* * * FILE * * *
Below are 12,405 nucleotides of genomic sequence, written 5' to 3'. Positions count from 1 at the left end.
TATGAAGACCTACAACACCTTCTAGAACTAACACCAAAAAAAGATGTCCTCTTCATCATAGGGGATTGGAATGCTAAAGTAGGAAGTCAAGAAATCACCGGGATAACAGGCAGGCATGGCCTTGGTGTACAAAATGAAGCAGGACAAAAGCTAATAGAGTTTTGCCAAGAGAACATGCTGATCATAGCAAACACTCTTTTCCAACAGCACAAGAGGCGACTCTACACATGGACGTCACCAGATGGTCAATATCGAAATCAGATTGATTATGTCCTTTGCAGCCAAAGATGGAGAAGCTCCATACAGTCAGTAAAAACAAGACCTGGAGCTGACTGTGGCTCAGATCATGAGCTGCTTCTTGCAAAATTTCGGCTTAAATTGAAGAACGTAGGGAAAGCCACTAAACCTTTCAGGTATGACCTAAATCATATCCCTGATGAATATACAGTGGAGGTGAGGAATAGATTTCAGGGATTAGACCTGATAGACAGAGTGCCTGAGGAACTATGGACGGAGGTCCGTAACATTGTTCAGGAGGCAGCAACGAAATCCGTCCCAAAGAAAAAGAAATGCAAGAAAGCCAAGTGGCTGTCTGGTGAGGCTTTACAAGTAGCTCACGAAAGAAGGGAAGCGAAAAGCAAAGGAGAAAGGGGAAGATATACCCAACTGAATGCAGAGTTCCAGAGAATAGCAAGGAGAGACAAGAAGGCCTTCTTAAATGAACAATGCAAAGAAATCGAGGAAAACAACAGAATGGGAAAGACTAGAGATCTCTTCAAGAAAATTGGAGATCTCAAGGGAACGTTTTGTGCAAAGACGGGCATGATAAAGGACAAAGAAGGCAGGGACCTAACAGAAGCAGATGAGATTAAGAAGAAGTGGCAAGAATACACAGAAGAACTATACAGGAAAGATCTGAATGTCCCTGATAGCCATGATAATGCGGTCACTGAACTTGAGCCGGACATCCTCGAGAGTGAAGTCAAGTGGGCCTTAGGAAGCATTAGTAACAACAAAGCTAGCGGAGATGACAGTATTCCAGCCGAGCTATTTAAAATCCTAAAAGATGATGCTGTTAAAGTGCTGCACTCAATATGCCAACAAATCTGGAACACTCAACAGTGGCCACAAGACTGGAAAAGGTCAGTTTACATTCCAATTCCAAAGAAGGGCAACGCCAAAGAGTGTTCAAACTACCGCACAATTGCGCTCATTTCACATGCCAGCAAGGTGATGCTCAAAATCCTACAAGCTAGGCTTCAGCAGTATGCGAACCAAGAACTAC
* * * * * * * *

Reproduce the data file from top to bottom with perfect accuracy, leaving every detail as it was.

Below are 12,405 nucleotides of genomic sequence, written 5' to 3'. Positions count from 1 at the left end.
TATGAAGACCTACAACACCTTCTAGAACTAACACCAAAAAAAGATGTCCTCTTCATCATAGGGGATTGGAATGCTAAAGTAGGAAGTCAAGAAATCACCGGGATAACAGGCAGGCATGGCCTTGGTGTACAAAATGAAGCAGGACAAAAGCTAATAGAGTTTTGCCAAGAGAACATGCTGATCATAGCAAACACTCTTTTCCAACAGCACAAGAGGCGACTCTACACATGGACGTCACCAGATGGTCAATATCGAAATCAGATTGATTATGTCCTTTGCAGCCAAAGATGGAGAAGCTCCATACAGTCAGTAAAAACAAGACCTGGAGCTGACTGTGGCTCAGATCATGAGCTGCTTCTTGCAAAATTTCGGCTTAAATTGAAGAACGTAGGGAAAGCCACTAAACCTTTCAGGTATGACCTAAATCATATCCCTGATGAATATACAGTGGAGGTGAGGAATAGATTTCAGGGATTAGACCTGATAGACAGAGTGCCTGAGGAACTATGGACGGAGGTCCGTAACATTGTTCAGGAGGCAGCAACGAAATCCGTCCCAAAGAAAAAGAAATGCAAGAAAGCCAAGTGGCTGTCTGGTGAGGCTTTACAAGTAGCTCACGAAAGAAGGGAAGCGAAAAGCAAAGGAGAAAGGGGAAGATATACCCAACTGAATGCAGAGTTCCAGAGAATAGCAAGGAGAGACAAGAAGGCCTTCTTAAATGAACAATGCAAAGAAATCGAGGAAAACAACAGAATGGGAAAGACTAGAGATCTCTTCAAGAAAATTGGAGATCTCAAGGGAACGTTTTGTGCAAAGACGGGCATGATAAAGGACAAAGAAGGCAGGGACCTAACAGAAGCAGATGAGATTAAGAAGAAGTGGCAAGAATACACAGAAGAACTATACAGGAAAGATCTGAATGTCCCTGATAGCCATGATAATGCGGTCACTGAACTTGAGCCGGACATCCTCGAGAGTGAAGTCAAGTGGGCCTTAGGAAGCATTAGTAACAACAAAGCTAGCGGAGATGACAGTATTCCAGCCGAGCTATTTAAAATCCTAAAAGATGATGCTGTTAAAGTGCTGCACTCAATATGCCAACAAATCTGGAACACTCAACAGTGGCCACAAGACTGGAAAAGGTCAGTTTACATTCCAATTCCAAAGAAGGGCAACGCCAAAGAGTGTTCAAACTACCGCACAATTGCGCTCATTTCACATGCCAGCAAGGTGATGCTCAAAATCCTACAAGCTAGGCTTCAGCAGTATGCGAACCAAGAACTAC